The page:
5 Cool Tricks for Calibre

Calibre is well known for being the best free app for managing your ebook and ereader collection, but this app can do a lot more than just move and covert ebooks.

I have been using calibre since long before it was even called calibre (since June 2007, in fact), and I know that I have just scratched the surface for all it can do. Here are 5 of the ways that I am using calibre right now.

Content Server

If you have to support a lot of ereaders or tablets, you’ve probably gotten used to having to plug them all in via USB so you can transfer ebooks and other content. By the time you get your 7th or 8th device this can get a little frustrating, and that’s why I’m glad calibre offers a better option.

It’s called Content Server, and it basically lets calibre act as a file server for any device that can access a local network (wired or wireless) via a web browser – including Kindle, Nook, and some other ereaders. It won’t let you edit metadata, upload files, or do anything beyond downloading files, but even that is useful.

You can find this feature by clicking on the Preferences button and selecting “Sharing ebooks over the Net”. Setup is automatic, but accessing it once it is up and running takes a little work. You will have to learn how to find the local IP address for the computer that calibre is running on. That varies between Linux, OSX, and Windows, but you should be able to find the info via Google.

Metadata

Metadata is the pivot on which your ebook library turns. Without the proper info on the title, publisher, genre and other important details it is difficult to properly organize your library.

And that’s why it is a very good thing that calibre can download metadata from a dozen or more different sources in a bunch of different languages including Dutch, Portuguese, German, Hungarian, Chinese, and more. You can also download metatdata from most of the major ebookstores as well as OverDrive.

This option needs to be enabled by installing plugins. Right click on the Preferences button and select “Get plugins to enhance calibre”. You can search the list of available plugins by store, language, or some other important detail.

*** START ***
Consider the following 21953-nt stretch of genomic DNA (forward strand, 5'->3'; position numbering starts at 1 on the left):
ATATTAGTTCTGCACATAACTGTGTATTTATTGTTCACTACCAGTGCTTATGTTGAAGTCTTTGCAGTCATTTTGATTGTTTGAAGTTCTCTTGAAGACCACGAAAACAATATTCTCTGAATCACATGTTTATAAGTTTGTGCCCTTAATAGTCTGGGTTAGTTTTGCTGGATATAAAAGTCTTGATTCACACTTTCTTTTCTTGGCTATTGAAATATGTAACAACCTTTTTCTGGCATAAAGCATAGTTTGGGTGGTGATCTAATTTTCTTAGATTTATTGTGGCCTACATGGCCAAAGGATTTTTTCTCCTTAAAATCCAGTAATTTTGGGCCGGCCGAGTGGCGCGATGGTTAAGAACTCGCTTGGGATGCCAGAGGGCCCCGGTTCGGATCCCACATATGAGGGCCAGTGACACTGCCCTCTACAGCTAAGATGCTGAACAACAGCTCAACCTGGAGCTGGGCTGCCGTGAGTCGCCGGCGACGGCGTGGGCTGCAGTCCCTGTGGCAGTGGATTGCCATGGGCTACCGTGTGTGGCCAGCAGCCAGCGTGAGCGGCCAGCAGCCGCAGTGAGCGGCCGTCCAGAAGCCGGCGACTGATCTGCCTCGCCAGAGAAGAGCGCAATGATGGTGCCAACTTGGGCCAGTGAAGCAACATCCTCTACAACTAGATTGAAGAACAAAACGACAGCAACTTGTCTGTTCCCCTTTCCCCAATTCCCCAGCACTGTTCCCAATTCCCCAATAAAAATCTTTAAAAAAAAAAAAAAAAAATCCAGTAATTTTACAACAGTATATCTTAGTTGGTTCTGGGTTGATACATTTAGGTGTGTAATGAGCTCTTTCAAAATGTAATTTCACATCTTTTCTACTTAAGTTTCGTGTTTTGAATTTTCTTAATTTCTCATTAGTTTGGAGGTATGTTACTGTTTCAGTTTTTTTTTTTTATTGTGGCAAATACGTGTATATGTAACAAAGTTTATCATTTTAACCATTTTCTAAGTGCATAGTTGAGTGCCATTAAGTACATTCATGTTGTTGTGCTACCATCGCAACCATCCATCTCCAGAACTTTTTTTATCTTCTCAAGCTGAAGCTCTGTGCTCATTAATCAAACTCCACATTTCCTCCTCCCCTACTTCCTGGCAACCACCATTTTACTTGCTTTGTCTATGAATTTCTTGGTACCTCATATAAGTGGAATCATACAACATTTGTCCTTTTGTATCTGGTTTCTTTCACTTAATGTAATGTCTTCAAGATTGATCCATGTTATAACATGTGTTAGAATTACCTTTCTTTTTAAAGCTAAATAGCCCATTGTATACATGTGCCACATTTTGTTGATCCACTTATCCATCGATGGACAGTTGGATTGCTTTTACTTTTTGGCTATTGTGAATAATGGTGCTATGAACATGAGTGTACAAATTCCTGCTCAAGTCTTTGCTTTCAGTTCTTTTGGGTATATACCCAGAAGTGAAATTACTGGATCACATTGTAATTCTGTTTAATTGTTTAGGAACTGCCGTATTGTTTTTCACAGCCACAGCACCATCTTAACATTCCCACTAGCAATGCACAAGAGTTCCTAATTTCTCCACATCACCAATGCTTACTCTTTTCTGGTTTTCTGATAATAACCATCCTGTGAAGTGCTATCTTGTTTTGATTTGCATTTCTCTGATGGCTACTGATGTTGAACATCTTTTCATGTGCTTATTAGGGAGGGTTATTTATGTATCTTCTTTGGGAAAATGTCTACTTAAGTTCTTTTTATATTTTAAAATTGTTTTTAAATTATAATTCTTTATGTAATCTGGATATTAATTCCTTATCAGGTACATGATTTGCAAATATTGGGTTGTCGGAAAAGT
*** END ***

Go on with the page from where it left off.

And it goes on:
Merge & Split Epub eBooks

Have you ever bought an omnibus ebook and then regretted the file size? Or have you ever wished you could combine one of your favorite author’s many individually published short stories in a single anthology? There are a couple plugins which can help.

EpubSplit and EpubMerge are a couple plugins for calibre which do pretty much what they say. Once installed, you can select one or more titles listed in the main menu of calibre, right click, and then select either EpubSplit or EpubMerge as an option. A new menu will pop up which will let you combine or divide the files in question.

This option needs to be enabled by installing plugins. Right click on the Preferences button and select “Get plugins to enhance calibre”.

Remove DRM

This is a topic that I’ve covered in some detail in other posts, so I won’t repeat it here. But I do like being able to transfer my Kindle, Nook, and other ebooks to which ever device or app I’m using now without having to bother with registration or downloading the content again.

You can find my posts on how to install DRM removal plugins for Kindle and Nook ebooks elsewhere on the blog.

What’s Next?

The above 5 tricks are some of my preferred ways to use calibre, and I bet I’ve only scratched the surface. How do you use this app? What’s your clever trick? I’d like to hear about it, and I’m my readers would as well.

8 thoughts on “5 Cool Tricks for Calibre

  1. Not a clever trick per se, but it might be worth pointing out to newcomers to Calibre that it isn’t just for ebook management.
    The Calibre recipes let you automatically “scrape” specific news and magazine websites and compile the data into ebook formats.
    Building a recipe by yourself is an art but fortunately Calibre comes with a whole bunch of really useful ones.

  2. I’m using it for adding diacritics in some epub books that do not have embedded fonts so the ebook reader can display correctly all letters.

    I also use the content server and the feature that fjtorres is telling us

  3. Thanks for the tips. I’m still learning the ropes with Calibre, but one feature I like is the fetching feeds from the internet. Calibre was also very valuable in helping me produce my second ebook. A collection of Christmas music especially formatted for small devices.

  4. Great stuff Calibre. However not without its glitches :P. It does a great job in getting metadata unfortunately incompletely. No place of publishing and no way to add that field? This means it saves me 90% of work in Zotero when it could easily done it 100%. Silly isn’t it?

  5. Something cool you can do with Calibre is adding soft hyphenation to .epub and .azw3 ebooks. You can do it with a plugin called Hyphenate This!, which uses LibreOffice dictionary extensions for hyphenations patterns of each language. I’ve tried it in English and Spanish ebooks and it works great. The reading experience is very much improved. Check it out!

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